Stories about Loss in Darkness by Eva Schmidt. Found furniture, found images and found texts are relics with the power to conjure memories. Functioning as a communicative link between the artist and the viewer, they represent both material and tool for Diango Hernández; he uses them to construct his poetic narratives expressing mourning and loss. Diango Hernández views the museum as a dark and lonely place: the rooms here are filled with enchantment, enigma and ambiguities, with mysterious found objects arranged for the solitary viewer who wanders between the eras, beyond factual reality and yet inseparably connected to it by negation, by severance.
Born in 1970, Hernández grew up on Cuba and studied industrial design in Havana at the beginning of the nineties. A short time later, however, he realised that what really interested him was artistic work – solitary work that no one had asked him to do. In those years, as we all know, the world’s political blocks crumbled and Cuba’s trade relations with the Soviet Union collapsed. “Special Period” was the term coined for this new epoch, in the hope that the economic crisis would prove exceptional rather than lasting. Times of radical change tend to sharpen our observation; the ability to interpret inconspicuous details becomes necessary, so that we can comprehend changes and new circumstances. Everyday objects – and functional, technical and decorative furnishings and fittings – unfold magical powers in times of transition. For those who can read them, they represent the material from which stories can be woven – personal stories that may reveal more of the truth than official pronouncements.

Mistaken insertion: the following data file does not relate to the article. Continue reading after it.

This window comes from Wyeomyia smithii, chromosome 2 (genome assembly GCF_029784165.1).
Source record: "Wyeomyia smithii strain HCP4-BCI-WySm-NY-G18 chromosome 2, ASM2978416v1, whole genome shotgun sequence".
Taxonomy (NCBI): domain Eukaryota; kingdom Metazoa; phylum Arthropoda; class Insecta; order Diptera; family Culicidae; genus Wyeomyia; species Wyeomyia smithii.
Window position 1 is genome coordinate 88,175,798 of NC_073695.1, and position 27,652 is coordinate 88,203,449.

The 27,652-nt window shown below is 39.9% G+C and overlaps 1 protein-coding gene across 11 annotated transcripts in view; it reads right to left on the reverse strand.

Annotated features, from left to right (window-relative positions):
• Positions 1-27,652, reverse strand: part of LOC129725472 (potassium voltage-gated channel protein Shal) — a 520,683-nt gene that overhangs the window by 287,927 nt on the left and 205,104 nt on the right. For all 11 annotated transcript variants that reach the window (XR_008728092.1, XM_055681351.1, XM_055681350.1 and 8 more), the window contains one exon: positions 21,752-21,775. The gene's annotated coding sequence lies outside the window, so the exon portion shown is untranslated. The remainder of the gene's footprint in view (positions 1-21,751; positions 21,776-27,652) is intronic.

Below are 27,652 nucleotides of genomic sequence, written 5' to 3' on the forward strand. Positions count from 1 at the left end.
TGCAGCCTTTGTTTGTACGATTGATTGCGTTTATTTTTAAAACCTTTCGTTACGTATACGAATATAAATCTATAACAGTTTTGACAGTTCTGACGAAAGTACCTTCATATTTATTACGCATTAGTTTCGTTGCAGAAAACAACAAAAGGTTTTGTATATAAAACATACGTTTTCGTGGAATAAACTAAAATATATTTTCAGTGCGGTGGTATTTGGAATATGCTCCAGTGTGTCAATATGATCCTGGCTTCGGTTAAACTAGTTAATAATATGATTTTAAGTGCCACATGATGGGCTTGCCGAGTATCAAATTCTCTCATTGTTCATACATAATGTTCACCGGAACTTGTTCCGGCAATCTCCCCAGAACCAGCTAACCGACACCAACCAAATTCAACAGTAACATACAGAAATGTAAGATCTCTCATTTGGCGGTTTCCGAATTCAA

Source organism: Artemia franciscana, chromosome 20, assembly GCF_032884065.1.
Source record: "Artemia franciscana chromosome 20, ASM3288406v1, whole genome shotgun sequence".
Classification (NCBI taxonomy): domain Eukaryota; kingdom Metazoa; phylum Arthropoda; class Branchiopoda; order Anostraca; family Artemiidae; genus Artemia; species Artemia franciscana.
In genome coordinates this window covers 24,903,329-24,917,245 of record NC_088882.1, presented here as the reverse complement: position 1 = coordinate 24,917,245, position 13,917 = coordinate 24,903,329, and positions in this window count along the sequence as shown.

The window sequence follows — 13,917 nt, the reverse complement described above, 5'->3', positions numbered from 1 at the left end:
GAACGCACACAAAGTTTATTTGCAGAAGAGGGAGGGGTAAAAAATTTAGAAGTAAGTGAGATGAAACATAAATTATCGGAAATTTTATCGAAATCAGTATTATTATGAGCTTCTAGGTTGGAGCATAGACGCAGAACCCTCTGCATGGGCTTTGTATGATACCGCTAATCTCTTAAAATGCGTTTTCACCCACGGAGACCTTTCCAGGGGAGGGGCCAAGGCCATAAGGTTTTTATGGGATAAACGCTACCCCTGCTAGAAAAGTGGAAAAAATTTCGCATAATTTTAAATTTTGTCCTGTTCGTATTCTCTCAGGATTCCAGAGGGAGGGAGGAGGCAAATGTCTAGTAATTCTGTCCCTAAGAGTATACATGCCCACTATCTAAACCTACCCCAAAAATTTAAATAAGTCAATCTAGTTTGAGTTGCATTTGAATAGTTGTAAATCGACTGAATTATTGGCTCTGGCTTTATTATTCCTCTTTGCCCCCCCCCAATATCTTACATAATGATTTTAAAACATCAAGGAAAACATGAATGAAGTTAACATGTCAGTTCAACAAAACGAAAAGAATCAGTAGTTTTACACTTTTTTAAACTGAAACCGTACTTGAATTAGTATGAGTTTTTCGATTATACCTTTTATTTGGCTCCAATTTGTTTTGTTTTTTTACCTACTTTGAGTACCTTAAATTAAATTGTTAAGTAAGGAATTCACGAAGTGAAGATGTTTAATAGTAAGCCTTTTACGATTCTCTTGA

The starting point of the exhibition Losing You Tonight is the memory of an event in Diango Hernández’s life: for the artist, the violent death of one of his fellow pupils just before school graduation threw a lot into question. Some weeks later, Hernández found a short text written by that boy; it was about his first encounter with art, in a very specific place, the museum in Havana. There, reality – according to the description in this text – was completely invalidated in a huge sense of timelessness. Hernández associates the memory of his friend’s death and the finding of this text with recollections of a school system that left little scope for the development of individuality. He takes up these various threads to weave a story using the means of art. He combines ideas about everyday representation, about the differing presence of official ideology in private and public spheres – and about the darkness in which objects disappear to make room for immense emptiness.
Hernández has created a series of atmospheric spaces for the exhibition Losing You Tonight, conceptualizing darkness and the disappearance of the present into memory in an enigmatic way; spaces in which the borders between fiction and reality are blurred. He also asked friends who are curators and theorists to write a short, personal story triggered by the idea of darkness. They continue Diango Hernández’s own working method, weaving a personal and open view of the darkness from which dreams emerge.